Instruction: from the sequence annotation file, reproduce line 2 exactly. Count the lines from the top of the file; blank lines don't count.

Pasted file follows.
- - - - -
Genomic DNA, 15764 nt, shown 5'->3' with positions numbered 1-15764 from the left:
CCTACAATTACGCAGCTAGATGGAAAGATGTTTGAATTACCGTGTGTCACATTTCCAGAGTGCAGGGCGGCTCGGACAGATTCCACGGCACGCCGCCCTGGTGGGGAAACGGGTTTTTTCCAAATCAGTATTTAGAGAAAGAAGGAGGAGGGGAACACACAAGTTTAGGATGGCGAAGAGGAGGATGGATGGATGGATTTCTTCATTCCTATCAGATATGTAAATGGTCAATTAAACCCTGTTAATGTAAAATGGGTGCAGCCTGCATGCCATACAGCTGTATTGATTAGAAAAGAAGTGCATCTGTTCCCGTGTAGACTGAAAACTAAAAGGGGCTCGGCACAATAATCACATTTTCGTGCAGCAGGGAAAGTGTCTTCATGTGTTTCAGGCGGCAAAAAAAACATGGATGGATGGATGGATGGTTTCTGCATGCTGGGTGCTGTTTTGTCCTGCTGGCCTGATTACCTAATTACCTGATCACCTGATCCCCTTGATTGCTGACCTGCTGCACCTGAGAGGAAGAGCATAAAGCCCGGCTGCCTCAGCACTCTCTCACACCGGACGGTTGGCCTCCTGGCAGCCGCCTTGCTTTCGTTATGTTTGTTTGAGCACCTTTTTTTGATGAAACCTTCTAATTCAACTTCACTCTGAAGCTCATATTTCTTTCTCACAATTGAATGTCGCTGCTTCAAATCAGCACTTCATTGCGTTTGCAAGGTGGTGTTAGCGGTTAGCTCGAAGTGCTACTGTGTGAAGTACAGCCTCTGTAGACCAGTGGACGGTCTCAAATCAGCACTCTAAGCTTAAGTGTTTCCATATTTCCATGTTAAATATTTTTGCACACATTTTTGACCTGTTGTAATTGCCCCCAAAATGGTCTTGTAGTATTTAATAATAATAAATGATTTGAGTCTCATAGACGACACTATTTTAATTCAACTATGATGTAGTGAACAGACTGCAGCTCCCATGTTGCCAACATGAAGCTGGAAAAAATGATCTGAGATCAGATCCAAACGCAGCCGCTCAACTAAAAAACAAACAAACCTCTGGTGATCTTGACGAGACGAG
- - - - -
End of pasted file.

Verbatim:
CCTACAATTACGCAGCTAGATGGAAAGATGTTTGAATTACCGTGTGTCACATTTCCAGAGTGCAGGGCGGCTCGGACAGATTCCACGGCACGCCGCCCTGGTGGGGAAACGGGTTTTTTCCAAATCAGTATTTAGAGAAAGAAGGAGGAGGGGAACACACAAGTTTAGGATGGCGAAGAGGAGGATGGATGGATGGATTTCTTCATTCCTATCAGATATGTAAATGGTCAATTAAACCCTGTTAATGTAAAATGGGTGCAGCCTGCATGCCATACAGCTGTATTGATTAGAAAAGAAGTGCATCTGTTCCCGTGTAGACTGAAAACTAAAAGGGGCTCGGCACAATAATCACATTTTCGTGCAGCAGGGAAAGTGTCTTCATGTGTTTCAGGCGGCAAAAAAAACATGGATGGATGGATGGATGGTTTCTGCATGCTGGGTGCTGTTTTGTCCTGCTGGCCTGATTACCTAATTACCTGATCACCTGATCCCCTTGATTGCTGACCTGCTGCACCTGAGAGGAAGAGCATAAAGCCCGGCTGCCTCAGCACTCTCTCACACCGGACGGTTGGCCTCCTGGCAGCCGCCTTGCTTTCGTTATGTTTGTTTGAGCACCTTTTTTTGATGAAACCTTCTAATTCAACTTCACTCTGAAGCTCATATTTCTTTCTCACAATTGAATGTCGCTGCTTCAAATCAGCACTTCATTGCGTTTGCAAGGTGGTGTTAGCGGTTAGCTCGAAGTGCTACTGTGTGAAGTACAGCCTCTGTAGACCAGTGGACGGTCTCAAATCAGCACTCTAAGCTTAAGTGTTTCCATATTTCCATGTTAAATATTTTTGCACACATTTTTGACCTGTTGTAATTGCCCCCAAAATGGTCTTGTAGTATTTAATAATAATAAATGATTTGAGTCTCATAGACGACACTATTTTAATTCAACTATGATGTAGTGAACAGACTGCAGCTCCCATGTTGCCAACATGAAGCTGGAAAAAATGATCTGAGATCAGATCCAAACGCAGCCGCTCAACTAAAAAACAAACAAACCTCTGGTGATCTTGACGAGACGAG